Ending Human Trafficking Begins with Us
resounded in Rome, on the final days of this Extraordinary Jubilee of Mercy, November 2016. The theme was endorsed by 130 RENATE delegates (Religious in Europe Networking Against Trafficking and Exploitation) from 27 European countries at their 2nd General Assembly, 6-12 November.
Please click below to read the:
Assembly Statement signed in English
Assembly Statement signed in French
Assembly Statement signed in Italian
Assembly Statement signed in Spanish
Assembly Statement signed in Polish
This is the third year of the film festival Together against Trafficking. After two previous succesful years in Bratislava, the capital of Slovakia, and Košice, the second largest city in Slovakia, we decided to bring the festival to Banská Bystrica in 2016, as the region is one with the most frequent cases of human trafficking. The festival took place on Friday 21st of October, in recognition of the European day against Human Trafficking ( 18th October).
The film festival about a multi- bilion euro crime industry is unique to Slovakia. Each year, it takes place in a new location, with a different emphasis. This year we particularly focused on the stories of victims – Slovaks, who fell into traffickers´ nets and on the value of each human life, without exception. Films faithfully illustrate the effects of exploitation on the lives of the victims as well as the difficulties with regaining their self-value and dignity.
In spite of the intensity of the festival theme, presented via films, pictures and discussions, the festival was surrounded in a strong atmospehere of hope, help and resistence against this phenomenon. We felt it in the new film MADE IN: God´s Image by the Slovak director – Sr. Iva Kúšiková – where the role of church is obvious in combatting Human Trafficking.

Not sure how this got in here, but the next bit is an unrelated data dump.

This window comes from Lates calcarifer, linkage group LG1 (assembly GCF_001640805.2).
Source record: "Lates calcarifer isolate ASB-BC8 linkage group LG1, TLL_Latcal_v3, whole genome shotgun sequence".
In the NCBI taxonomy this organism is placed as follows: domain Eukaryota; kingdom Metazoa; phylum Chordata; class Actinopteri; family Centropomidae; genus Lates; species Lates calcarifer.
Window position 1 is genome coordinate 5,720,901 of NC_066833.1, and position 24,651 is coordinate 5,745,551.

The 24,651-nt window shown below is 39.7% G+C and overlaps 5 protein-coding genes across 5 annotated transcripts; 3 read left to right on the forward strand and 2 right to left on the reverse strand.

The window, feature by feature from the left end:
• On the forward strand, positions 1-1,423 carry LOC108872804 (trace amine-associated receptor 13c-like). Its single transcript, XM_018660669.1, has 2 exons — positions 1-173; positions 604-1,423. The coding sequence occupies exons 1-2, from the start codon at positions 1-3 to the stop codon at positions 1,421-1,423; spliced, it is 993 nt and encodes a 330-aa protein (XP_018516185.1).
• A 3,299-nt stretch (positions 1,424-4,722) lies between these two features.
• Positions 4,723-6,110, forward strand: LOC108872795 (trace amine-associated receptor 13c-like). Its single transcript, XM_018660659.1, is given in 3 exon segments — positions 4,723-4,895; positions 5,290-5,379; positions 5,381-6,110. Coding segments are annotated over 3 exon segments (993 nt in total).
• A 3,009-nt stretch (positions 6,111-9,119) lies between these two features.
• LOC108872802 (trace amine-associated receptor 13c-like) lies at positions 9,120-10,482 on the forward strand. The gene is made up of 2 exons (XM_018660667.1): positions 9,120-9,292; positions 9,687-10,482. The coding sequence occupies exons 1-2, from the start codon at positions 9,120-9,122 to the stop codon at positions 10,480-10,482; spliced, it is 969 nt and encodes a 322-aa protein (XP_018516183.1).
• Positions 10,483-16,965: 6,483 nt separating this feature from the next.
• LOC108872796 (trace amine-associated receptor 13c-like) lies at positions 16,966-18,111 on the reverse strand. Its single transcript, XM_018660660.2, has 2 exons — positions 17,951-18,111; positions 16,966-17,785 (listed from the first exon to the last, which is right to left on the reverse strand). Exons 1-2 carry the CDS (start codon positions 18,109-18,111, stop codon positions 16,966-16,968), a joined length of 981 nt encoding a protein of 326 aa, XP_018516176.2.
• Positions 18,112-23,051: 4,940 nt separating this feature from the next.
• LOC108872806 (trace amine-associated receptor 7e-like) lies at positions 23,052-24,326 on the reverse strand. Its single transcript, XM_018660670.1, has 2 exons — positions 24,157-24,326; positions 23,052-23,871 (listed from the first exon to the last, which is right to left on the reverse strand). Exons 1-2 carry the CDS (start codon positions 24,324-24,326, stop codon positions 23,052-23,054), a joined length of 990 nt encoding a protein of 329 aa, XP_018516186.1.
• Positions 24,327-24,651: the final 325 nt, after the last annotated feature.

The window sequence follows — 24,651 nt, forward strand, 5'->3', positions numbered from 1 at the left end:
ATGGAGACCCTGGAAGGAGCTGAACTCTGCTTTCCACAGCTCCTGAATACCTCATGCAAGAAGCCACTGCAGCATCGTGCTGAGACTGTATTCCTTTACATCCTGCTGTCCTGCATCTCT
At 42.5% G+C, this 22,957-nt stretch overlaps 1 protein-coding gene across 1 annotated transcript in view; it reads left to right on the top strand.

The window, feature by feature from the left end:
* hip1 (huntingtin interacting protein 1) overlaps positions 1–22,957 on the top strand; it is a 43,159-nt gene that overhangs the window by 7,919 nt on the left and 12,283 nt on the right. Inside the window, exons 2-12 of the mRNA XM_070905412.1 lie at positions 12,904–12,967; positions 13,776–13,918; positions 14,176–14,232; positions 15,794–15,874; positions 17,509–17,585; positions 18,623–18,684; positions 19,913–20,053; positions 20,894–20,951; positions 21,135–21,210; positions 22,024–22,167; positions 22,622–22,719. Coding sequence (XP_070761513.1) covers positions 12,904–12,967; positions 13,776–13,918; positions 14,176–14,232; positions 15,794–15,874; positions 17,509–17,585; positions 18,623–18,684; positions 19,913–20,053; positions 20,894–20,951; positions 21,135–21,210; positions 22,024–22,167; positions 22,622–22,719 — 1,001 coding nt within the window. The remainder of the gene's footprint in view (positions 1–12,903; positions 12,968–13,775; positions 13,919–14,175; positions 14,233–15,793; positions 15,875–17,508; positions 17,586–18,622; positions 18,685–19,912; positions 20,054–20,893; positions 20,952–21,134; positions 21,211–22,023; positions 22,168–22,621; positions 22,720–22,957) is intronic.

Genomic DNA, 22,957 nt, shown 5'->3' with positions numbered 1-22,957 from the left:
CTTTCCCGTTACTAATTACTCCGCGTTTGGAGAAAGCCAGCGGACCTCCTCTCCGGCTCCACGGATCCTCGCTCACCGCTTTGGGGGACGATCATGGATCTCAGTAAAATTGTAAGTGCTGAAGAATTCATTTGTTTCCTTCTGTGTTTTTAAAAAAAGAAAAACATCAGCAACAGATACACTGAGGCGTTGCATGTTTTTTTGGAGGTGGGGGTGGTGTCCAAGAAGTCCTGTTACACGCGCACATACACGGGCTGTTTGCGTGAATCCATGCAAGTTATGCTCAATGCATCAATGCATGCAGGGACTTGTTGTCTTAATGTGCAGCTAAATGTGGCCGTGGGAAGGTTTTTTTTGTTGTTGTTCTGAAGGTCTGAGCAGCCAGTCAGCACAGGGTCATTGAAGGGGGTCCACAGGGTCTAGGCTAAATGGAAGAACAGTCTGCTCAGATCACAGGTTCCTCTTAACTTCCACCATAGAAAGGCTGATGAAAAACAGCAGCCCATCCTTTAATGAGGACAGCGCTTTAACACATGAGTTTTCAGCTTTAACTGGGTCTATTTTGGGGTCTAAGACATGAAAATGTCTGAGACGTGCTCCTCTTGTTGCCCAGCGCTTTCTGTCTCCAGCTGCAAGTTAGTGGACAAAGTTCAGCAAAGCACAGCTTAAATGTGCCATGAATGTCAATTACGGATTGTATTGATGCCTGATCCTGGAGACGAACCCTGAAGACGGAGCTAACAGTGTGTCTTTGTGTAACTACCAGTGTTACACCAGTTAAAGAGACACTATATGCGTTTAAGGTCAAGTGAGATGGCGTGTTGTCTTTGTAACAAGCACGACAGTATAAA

Another ray of hope was to be seen in the collection of photographs entitled Life after Trafficking, depicting 12 survivors who in their own words, conveyed a strong desire for a new life.
We felt empowered by the discussions with workers who actively help the survivors to overcome those sad stories. We are grateful for their zeal in fighting this problem. We are also grateful that they share their experience and knowledge which greatly helps in awareness raising so that oher potential victims might be spared and protected. Please click here to read the full report …
RENATE Assembly 7th November 2016
RENATE Members had a special meeting with the Holy See, on Monday, in the Vatican. It was a great honor for RENATE to have been received by Pope Francis and be able to greet His Holiness in person. This was a joyful day for each of us during the 2nd European Assembly week in Rome.
RENATE Assembly 6th November 2016
RENATE members speak with journalists at Vatican radio, 5 th of November, 2016, at the 2nd RENATE Assembly, “Ending Trafficking Begins with US.”
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Imelda Poole, IBVM, President of RENATE, speak about the 2nd RENATE Assembly, ” Ending Trafficking begins with US.”
BBC Radio York
Ivonne van de Kar, an anti-trafficking advocate from the Netherlands, is seen at the Vatican press hall with Sister Monica Chikwe, a member of the Hospitaler Sisters of Mercy, who works with trafficked Nigerian women, Nov. 4. (CNS photo / Carol Glatz)